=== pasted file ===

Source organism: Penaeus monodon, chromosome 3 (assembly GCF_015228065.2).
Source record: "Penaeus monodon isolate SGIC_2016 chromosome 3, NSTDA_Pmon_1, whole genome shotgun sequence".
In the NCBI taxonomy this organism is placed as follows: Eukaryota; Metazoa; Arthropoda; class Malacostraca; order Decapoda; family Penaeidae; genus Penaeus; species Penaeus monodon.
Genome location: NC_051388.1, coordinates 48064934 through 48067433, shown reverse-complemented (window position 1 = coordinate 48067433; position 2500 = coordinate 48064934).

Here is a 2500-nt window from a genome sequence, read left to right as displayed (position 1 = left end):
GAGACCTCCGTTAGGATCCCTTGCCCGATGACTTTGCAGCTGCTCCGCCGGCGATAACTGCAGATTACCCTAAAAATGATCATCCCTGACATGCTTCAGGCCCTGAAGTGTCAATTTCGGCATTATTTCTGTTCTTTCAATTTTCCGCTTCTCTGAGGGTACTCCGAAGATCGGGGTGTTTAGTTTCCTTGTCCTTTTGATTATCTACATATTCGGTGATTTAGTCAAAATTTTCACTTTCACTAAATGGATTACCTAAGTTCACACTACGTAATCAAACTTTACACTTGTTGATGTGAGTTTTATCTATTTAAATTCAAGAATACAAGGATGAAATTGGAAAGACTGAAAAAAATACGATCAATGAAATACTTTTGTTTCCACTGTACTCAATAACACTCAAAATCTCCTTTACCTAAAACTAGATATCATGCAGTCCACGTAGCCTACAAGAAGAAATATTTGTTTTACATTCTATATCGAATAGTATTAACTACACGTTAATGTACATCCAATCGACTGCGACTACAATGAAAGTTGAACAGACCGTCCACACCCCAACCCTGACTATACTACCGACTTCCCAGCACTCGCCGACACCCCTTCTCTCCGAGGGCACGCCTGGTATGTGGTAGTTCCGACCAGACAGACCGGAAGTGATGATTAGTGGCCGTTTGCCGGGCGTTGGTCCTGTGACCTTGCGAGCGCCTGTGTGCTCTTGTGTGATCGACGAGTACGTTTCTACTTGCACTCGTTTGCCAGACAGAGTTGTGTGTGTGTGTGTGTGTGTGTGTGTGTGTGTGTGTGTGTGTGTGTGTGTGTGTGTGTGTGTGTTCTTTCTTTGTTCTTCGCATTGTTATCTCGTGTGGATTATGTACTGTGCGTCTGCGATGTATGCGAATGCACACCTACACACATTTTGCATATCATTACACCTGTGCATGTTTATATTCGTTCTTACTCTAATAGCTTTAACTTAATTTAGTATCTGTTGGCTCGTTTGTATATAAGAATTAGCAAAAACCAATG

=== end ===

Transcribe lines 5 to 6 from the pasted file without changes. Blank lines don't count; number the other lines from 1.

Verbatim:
Here is a 2500-nt window from a genome sequence, read left to right as displayed (position 1 = left end):
GAGACCTCCGTTAGGATCCCTTGCCCGATGACTTTGCAGCTGCTCCGCCGGCGATAACTGCAGATTACCCTAAAAATGATCATCCCTGACATGCTTCAGGCCCTGAAGTGTCAATTTCGGCATTATTTCTGTTCTTTCAATTTTCCGCTTCTCTGAGGGTACTCCGAAGATCGGGGTGTTTAGTTTCCTTGTCCTTTTGATTATCTACATATTCGGTGATTTAGTCAAAATTTTCACTTTCACTAAATGGATTACCTAAGTTCACACTACGTAATCAAACTTTACACTTGTTGATGTGAGTTTTATCTATTTAAATTCAAGAATACAAGGATGAAATTGGAAAGACTGAAAAAAATACGATCAATGAAATACTTTTGTTTCCACTGTACTCAATAACACTCAAAATCTCCTTTACCTAAAACTAGATATCATGCAGTCCACGTAGCCTACAAGAAGAAATATTTGTTTTACATTCTATATCGAATAGTATTAACTACACGTTAATGTACATCCAATCGACTGCGACTACAATGAAAGTTGAACAGACCGTCCACACCCCAACCCTGACTATACTACCGACTTCCCAGCACTCGCCGACACCCCTTCTCTCCGAGGGCACGCCTGGTATGTGGTAGTTCCGACCAGACAGACCGGAAGTGATGATTAGTGGCCGTTTGCCGGGCGTTGGTCCTGTGACCTTGCGAGCGCCTGTGTGCTCTTGTGTGATCGACGAGTACGTTTCTACTTGCACTCGTTTGCCAGACAGAGTTGTGTGTGTGTGTGTGTGTGTGTGTGTGTGTGTGTGTGTGTGTGTGTGTGTGTGTGTGTGTGTGTTCTTTCTTTGTTCTTCGCATTGTTATCTCGTGTGGATTATGTACTGTGCGTCTGCGATGTATGCGAATGCACACCTACACACATTTTGCATATCATTACACCTGTGCATGTTTATATTCGTTCTTACTCTAATAGCTTTAACTTAATTTAGTATCTGTTGGCTCGTTTGTATATAAGAATTAGCAAAAACCAATG